Heading South: Oregon Allows Temporary Practice Pending Reciprocal Admission

A gavel in a courtroom

Oregon recently addressed a very practical problem confronting lawyers who are relocating there: can they practice while their reciprocal admission applications are pending? The Oregon Supreme Court in In re Harris, 366 Or. 475, ___ P.3d ___ (2020), answered “yes”—as long as the lawyer fits within one of the “safe harbors” authorizing temporary practice under Oregon’s version of ABA Model Rule 5.5.

Reciprocal admission is a great tool for lawyers who are moving from one state to another. At the same time, admission is not immediate. In Oregon, for example, even straightforward applications can take several months to process. That can leave experienced lawyers admitted elsewhere who have physically relocated with an awkward gap. The lawyer in Harris, for example, had relocated to Oregon to become general counsel of a local school district. While his reciprocal admission application was pending, an unrelated bar complaint was filed against him. That was dismissed, but the Oregon State Bar instead prosecuted him for violating Oregon RPC 5.5(b)(1), which, like its ABA Model Rule counterpart, prohibits a lawyer from establishing a “systematic and continuous presence” without being licensed. The lawyer countered that he qualified under Oregon’s “safe harbor” for temporary in-house practice under RPC 5.5(c)(5) (which is similar to Washington RPC 5.5(d)(1)) during this interim period.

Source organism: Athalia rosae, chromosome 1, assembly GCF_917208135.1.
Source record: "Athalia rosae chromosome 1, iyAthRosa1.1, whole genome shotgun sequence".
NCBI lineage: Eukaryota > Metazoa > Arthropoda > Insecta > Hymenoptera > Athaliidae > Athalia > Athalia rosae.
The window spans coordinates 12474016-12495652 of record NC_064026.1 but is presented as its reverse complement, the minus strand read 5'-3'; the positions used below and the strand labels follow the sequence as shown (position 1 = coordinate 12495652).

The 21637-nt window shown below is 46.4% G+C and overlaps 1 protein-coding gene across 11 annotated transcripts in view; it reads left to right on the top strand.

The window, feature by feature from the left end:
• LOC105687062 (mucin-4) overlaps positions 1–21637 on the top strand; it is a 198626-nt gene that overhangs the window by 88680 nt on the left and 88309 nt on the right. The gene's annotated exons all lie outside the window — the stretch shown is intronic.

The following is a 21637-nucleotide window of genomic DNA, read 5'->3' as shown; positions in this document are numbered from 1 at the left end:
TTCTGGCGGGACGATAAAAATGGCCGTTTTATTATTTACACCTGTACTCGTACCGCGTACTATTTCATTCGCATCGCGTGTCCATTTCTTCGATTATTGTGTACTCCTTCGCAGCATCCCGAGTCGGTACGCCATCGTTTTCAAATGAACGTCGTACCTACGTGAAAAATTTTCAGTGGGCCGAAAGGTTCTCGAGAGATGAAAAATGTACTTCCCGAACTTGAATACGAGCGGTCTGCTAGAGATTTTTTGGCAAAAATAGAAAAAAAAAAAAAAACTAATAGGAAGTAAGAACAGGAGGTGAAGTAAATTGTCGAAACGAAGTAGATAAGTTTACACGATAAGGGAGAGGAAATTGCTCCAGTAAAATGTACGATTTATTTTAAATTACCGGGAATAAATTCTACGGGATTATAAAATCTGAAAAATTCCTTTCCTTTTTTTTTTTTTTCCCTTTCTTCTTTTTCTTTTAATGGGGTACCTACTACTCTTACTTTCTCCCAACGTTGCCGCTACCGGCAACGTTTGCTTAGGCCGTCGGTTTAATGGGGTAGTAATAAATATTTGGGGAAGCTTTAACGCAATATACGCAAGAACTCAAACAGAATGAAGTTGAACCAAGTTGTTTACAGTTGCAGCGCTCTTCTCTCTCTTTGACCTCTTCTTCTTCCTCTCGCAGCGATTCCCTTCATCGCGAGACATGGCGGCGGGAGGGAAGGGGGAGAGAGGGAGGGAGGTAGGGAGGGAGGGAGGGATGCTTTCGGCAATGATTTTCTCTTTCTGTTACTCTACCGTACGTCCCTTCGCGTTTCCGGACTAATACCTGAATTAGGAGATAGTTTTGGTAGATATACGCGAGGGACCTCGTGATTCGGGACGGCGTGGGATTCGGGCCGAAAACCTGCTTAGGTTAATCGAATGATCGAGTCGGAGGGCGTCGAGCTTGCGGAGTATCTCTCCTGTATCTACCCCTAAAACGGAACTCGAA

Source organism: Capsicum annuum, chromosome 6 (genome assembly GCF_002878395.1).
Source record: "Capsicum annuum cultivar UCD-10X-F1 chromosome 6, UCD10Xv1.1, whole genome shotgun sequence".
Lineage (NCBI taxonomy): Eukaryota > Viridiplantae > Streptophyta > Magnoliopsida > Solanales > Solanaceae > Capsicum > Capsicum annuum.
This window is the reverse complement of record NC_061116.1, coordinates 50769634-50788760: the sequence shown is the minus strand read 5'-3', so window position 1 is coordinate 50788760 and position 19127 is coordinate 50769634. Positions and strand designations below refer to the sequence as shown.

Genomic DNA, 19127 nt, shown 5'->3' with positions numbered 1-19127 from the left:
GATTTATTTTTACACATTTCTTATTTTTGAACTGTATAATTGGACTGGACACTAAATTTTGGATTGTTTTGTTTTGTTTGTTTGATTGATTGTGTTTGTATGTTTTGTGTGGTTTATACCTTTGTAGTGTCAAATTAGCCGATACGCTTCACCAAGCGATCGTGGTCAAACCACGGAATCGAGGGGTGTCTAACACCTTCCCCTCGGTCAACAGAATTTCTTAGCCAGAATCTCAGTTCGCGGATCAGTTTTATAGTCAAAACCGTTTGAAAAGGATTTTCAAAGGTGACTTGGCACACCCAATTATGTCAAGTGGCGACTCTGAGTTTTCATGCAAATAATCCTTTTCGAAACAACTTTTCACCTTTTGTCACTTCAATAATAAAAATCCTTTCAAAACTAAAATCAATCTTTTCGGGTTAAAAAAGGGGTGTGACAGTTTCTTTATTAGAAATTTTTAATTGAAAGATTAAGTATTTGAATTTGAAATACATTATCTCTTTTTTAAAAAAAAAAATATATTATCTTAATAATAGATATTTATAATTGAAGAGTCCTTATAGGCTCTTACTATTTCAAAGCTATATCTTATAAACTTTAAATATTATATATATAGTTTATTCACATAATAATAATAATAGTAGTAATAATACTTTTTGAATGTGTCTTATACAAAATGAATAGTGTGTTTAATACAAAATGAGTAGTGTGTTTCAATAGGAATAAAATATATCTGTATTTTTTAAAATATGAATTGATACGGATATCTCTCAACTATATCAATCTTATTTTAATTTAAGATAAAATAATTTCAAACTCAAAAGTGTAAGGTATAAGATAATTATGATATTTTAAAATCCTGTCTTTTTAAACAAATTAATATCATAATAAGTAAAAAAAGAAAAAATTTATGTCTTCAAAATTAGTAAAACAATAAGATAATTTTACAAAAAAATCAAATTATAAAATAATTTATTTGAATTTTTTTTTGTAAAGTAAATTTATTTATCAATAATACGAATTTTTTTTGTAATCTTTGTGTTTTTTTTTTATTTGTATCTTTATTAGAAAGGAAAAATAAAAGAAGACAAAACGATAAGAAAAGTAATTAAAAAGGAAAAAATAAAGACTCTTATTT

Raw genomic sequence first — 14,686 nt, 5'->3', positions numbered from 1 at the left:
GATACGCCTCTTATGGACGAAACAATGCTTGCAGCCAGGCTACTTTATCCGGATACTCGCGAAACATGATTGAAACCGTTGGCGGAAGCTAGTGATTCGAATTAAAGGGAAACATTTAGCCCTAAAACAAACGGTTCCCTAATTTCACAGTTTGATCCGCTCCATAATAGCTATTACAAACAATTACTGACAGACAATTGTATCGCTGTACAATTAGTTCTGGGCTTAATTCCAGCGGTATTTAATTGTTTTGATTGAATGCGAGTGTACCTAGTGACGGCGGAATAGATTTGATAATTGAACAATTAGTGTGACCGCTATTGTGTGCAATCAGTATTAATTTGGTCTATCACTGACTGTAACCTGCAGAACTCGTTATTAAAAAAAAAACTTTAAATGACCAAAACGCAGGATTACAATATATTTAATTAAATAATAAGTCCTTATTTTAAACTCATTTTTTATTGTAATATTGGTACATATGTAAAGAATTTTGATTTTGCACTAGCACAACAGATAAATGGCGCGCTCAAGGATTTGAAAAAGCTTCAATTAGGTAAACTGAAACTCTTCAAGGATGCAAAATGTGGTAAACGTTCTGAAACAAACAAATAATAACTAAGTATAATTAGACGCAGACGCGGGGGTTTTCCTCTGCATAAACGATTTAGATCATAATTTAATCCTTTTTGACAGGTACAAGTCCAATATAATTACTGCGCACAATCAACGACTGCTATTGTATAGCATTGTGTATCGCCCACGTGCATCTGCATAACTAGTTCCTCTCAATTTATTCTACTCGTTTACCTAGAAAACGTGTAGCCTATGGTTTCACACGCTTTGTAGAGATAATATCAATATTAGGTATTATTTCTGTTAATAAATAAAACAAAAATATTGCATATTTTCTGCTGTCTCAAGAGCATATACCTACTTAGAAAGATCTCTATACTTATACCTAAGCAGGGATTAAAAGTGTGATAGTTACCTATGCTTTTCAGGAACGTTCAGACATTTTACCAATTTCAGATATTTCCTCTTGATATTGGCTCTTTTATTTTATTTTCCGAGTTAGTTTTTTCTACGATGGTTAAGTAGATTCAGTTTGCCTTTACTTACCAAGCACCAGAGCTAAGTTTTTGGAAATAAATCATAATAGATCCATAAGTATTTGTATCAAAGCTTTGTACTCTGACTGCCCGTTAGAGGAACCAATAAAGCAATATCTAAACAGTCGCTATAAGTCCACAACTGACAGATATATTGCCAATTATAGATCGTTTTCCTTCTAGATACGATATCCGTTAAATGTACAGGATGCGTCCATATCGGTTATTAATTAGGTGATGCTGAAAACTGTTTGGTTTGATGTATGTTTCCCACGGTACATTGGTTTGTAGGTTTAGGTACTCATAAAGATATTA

The Oregon Supreme Court agreed with the lawyer and dismissed the complaint. It found that as long as a lawyer qualified for one of the temporary “safe harbors” found in RPC 5.5(c), the lawyer’s practice was authorized while a reciprocal admission application is pending. Although the lawyer in Harris was in-house counsel, lawyers relocating to join a law firm should ordinarily be able to rely on RPC 5.5(c)(1)—which allows an out-of-state lawyer to temporarily practice in Oregon when doing so in association with an Oregon-licensed lawyer.

In 2012, the ABA adopted a model rule on practice pending admission, but it has not been widely implemented nationally. Given the increased mobility of lawyers today,

Harris is a practical solution to a practical problem.